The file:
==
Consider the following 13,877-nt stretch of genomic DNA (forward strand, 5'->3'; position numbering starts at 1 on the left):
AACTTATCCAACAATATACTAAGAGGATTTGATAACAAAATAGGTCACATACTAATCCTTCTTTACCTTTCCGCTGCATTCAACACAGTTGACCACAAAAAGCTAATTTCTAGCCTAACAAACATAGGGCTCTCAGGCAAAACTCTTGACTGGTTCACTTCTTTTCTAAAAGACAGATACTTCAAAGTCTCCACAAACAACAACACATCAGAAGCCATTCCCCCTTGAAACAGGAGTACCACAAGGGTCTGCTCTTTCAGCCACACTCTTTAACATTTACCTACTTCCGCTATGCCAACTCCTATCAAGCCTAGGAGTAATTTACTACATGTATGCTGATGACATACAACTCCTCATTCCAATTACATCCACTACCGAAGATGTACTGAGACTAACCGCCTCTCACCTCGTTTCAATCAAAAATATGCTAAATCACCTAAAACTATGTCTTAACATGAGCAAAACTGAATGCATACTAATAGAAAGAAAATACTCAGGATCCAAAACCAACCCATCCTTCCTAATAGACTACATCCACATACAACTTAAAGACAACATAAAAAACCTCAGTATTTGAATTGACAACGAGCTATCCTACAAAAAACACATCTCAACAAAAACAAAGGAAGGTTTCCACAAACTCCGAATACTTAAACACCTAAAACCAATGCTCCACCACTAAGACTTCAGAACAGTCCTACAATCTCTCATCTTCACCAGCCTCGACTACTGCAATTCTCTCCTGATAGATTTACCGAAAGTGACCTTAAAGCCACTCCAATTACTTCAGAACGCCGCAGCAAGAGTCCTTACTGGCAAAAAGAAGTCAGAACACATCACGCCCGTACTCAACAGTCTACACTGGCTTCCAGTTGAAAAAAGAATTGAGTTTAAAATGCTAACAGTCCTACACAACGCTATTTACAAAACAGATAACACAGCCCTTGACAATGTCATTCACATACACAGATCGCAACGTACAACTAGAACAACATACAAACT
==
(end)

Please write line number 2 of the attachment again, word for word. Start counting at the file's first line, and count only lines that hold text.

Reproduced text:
AACTTATCCAACAATATACTAAGAGGATTTGATAACAAAATAGGTCACATACTAATCCTTCTTTACCTTTCCGCTGCATTCAACACAGTTGACCACAAAAAGCTAATTTCTAGCCTAACAAACATAGGGCTCTCAGGCAAAACTCTTGACTGGTTCACTTCTTTTCTAAAAGACAGATACTTCAAAGTCTCCACAAACAACAACACATCAGAAGCCATTCCCCCTTGAAACAGGAGTACCACAAGGGTCTGCTCTTTCAGCCACACTCTTTAACATTTACCTACTTCCGCTATGCCAACTCCTATCAAGCCTAGGAGTAATTTACTACATGTATGCTGATGACATACAACTCCTCATTCCAATTACATCCACTACCGAAGATGTACTGAGACTAACCGCCTCTCACCTCGTTTCAATCAAAAATATGCTAAATCACCTAAAACTATGTCTTAACATGAGCAAAACTGAATGCATACTAATAGAAAGAAAATACTCAGGATCCAAAACCAACCCATCCTTCCTAATAGACTACATCCACATACAACTTAAAGACAACATAAAAAACCTCAGTATTTGAATTGACAACGAGCTATCCTACAAAAAACACATCTCAACAAAAACAAAGGAAGGTTTCCACAAACTCCGAATACTTAAACACCTAAAACCAATGCTCCACCACTAAGACTTCAGAACAGTCCTACAATCTCTCATCTTCACCAGCCTCGACTACTGCAATTCTCTCCTGATAGATTTACCGAAAGTGACCTTAAAGCCACTCCAATTACTTCAGAACGCCGCAGCAAGAGTCCTTACTGGCAAAAAGAAGTCAGAACACATCACGCCCGTACTCAACAGTCTACACTGGCTTCCAGTTGAAAAAAGAATTGAGTTTAAAATGCTAACAGTCCTACACAACGCTATTTACAAAACAGATAACACAGCCCTTGACAATGTCATTCACATACACAGATCGCAACGTACAACTAGAACAACATACAAACT